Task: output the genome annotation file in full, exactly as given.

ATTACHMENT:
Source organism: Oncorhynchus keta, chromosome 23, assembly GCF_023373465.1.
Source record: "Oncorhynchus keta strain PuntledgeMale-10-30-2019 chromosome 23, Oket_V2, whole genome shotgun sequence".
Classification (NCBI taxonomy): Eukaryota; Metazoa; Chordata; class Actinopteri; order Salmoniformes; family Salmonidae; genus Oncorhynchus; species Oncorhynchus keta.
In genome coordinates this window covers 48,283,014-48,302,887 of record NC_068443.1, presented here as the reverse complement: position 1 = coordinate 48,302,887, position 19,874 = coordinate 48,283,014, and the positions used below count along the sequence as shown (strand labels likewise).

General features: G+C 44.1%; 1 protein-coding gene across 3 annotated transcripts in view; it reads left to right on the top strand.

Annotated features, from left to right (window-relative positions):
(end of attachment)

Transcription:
Source organism: Oncorhynchus keta, chromosome 23, assembly GCF_023373465.1.
Source record: "Oncorhynchus keta strain PuntledgeMale-10-30-2019 chromosome 23, Oket_V2, whole genome shotgun sequence".
Classification (NCBI taxonomy): Eukaryota; Metazoa; Chordata; class Actinopteri; order Salmoniformes; family Salmonidae; genus Oncorhynchus; species Oncorhynchus keta.
In genome coordinates this window covers 48,283,014-48,302,887 of record NC_068443.1, presented here as the reverse complement: position 1 = coordinate 48,302,887, position 19,874 = coordinate 48,283,014, and the positions used below count along the sequence as shown (strand labels likewise).

General features: G+C 44.1%; 1 protein-coding gene across 3 annotated transcripts in view; it reads left to right on the top strand.

Annotated features, from left to right (window-relative positions):